Should You Pay For Your Kid’s First Car?
It can be an exciting time for parents when your child gets their driver’s license, freeing you up from being their constant chauffeur. But it also proposes new concerns, not the least of which is: Who should pay for your child’s first car? While some parents pay for a kid’s car outright, others make their child save up to buy their own, and a lot of options in between. Here, experts address some of the pros and cons of parents buying their kids their first car.
Buy a Car, but Don’t Spend a Lot
Some experts believe that you should pay for your child’s car outright, particularly if you have good financial stability. Matthew Roberts, COO at My Choice, said, “What’s good when you pay for everything is that you have the chance to choose a suitable car for your child. It also gives your child the opportunity to reserve their money for something different. The downside is that the child could not fully appreciate saving up and working hard for something. A big purchase like this could also affect your family budget.”
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Andrew Latham, a certified personal finance counselor and managing editor of SuperMoney.com, also believes it’s a good idea to purchase your child’s car, but only for the right price.
“I recommend helping your child buy a safe but inexpensive car if you can afford it. If your child wants a nicer ride, they can work for it.”
Latham strongly cautions parents against buying a new or expensive car, even if you can afford it. “It just doesn’t make financial sense. Buying a new car is a terrible investment in the best of cases, but it’s even worse when you have an inexperienced teenager in the driving seat.” He points out that four out of 10 drivers get into a crash the first and second years they start driving.
Buying a Car Allows Kids To Save
Another pro of buying your child a car is “that it gives them the opportunity to save up for other expenses, including car care, insurance and gas. In addition, it’s an excellent lesson in responsibility,” said Brad Cummins, financial expert and owner of Insurance Geek.
By purchasing the vehicle for your child, Cummins said, “you can also implement rules regarding driving privileges to reinforce good behavior and ensure other responsibilities are being met outside of driving.”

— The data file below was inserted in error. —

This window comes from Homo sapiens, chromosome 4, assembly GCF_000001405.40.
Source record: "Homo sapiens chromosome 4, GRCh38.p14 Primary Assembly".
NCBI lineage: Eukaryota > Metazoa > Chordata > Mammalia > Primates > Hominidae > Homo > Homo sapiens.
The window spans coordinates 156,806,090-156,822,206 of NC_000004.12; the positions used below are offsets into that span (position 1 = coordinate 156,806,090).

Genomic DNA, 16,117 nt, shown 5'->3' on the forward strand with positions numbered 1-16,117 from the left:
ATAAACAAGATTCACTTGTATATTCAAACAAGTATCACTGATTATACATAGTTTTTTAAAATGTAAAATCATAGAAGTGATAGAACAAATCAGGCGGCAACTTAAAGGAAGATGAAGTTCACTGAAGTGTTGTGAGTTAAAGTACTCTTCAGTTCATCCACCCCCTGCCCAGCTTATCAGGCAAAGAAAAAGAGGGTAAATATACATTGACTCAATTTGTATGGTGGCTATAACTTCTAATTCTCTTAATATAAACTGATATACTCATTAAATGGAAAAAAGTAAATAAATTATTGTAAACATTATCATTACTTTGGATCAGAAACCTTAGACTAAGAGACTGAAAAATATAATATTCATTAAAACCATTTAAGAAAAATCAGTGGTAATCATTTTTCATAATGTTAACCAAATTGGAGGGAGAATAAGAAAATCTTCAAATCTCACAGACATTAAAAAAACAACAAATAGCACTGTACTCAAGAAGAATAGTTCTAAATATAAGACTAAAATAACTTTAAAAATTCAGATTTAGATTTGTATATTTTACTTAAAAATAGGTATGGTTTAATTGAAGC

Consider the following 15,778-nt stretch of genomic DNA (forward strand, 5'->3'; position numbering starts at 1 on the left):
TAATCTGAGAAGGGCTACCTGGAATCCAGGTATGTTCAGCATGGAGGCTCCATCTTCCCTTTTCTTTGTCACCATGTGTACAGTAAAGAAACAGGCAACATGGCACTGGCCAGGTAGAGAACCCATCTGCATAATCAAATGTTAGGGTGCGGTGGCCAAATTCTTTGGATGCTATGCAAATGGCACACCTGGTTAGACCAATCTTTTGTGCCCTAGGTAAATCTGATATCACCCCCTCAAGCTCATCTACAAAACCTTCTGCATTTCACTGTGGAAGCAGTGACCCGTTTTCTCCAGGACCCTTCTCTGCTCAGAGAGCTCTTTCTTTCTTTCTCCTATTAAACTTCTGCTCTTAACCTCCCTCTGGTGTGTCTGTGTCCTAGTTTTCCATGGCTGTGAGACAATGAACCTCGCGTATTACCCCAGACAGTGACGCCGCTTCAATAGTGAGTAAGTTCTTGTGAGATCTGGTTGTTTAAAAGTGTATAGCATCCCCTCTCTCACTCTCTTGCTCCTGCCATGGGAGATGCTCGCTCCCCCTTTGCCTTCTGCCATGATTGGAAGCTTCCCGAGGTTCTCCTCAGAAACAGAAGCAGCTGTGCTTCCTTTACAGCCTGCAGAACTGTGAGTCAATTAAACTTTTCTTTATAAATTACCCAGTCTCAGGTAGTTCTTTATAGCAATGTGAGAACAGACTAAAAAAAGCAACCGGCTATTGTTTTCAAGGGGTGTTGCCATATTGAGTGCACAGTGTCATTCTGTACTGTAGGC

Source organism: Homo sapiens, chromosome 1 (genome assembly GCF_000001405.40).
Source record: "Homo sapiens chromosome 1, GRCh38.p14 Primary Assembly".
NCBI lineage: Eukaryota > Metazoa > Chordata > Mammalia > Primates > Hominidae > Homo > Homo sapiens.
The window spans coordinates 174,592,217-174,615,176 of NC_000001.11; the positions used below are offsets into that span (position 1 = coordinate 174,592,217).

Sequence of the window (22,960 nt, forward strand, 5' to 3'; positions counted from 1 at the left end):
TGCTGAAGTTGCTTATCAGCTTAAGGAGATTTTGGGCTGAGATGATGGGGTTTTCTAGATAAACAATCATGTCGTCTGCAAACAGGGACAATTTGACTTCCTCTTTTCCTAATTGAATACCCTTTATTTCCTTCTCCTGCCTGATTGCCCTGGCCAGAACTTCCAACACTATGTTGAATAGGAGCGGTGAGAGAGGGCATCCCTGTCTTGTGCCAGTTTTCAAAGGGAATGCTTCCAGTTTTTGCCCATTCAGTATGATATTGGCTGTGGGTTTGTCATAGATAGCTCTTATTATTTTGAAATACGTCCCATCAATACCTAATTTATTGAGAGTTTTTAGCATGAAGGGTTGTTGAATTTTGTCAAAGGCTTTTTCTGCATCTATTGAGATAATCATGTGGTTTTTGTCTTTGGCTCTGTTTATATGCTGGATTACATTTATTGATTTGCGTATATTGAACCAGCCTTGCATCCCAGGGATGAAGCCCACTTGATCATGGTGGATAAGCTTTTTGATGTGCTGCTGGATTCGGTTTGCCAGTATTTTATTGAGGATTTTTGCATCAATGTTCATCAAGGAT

A First Car Is a Starter Car
Scott Hasting, of Betworthy.com, bought his son’s first car because he wanted him to have a reliable and safe car, but it was second-hand. “Since it’s his first time owning and driving a car, if he damages it…I did not shell out much money for that car. The idea is that his first car should be his learning car on how to be a responsible car owner. He should learn that he needs to maintain it so it will continue working properly.”
When Kids Buy Their Own Cars, They Learn Responsibility
Not everyone agrees that parents should finance their kids’ cars. Matt Weidle, business development manager at Buyer’s Guide, said, “One of the reasons you shouldn’t purchase your child a car is that they need to learn how to work for it. Teaching your children responsibility is an important part of your role as a parent.”
Additionally, Cummins points out that buying a car for your kids can lead to them taking it for granted.
“When you choose to let your child pay for everything, that will teach your child goal-setting, managing their finances, working hard and taking care of their assets,” Roberts said. “In this kind of situation, as a parent, you need to guide your child throughout the journey and make them understand that purchasing one’s car comes with a lot of responsibility even after purchase – the insurance, repairs and maintenance. This could be frustrating and affect them if they are also trying to save up for other things.”
Split the Cost With Your Kids
“Who should pay? Just like many parenting topics, there are many theories on it and there is no real right answer,” said Pam Liyanage, the co-founder of MoneyPrep Inc. When it was time to get her son up and running with a car, she said, “We found the most pros were with the half and half approach. We pay half and you pay half.”
This approach worked for them because it taught their son the benefits of hard work to earn more money for the car he wanted. It also taught him responsibility. “He researched how much cars cost and what he could realistically expect for his dollar… Proactive learning and awareness helps develop appropriate insights,” she said. And because he had invested in it himself, he took good care of it. “Pride in ownership comes from contributing to the purchase.”
A 50/50 split, or some variation in between, can still teach responsibility but also allow parents some control and say over the process.
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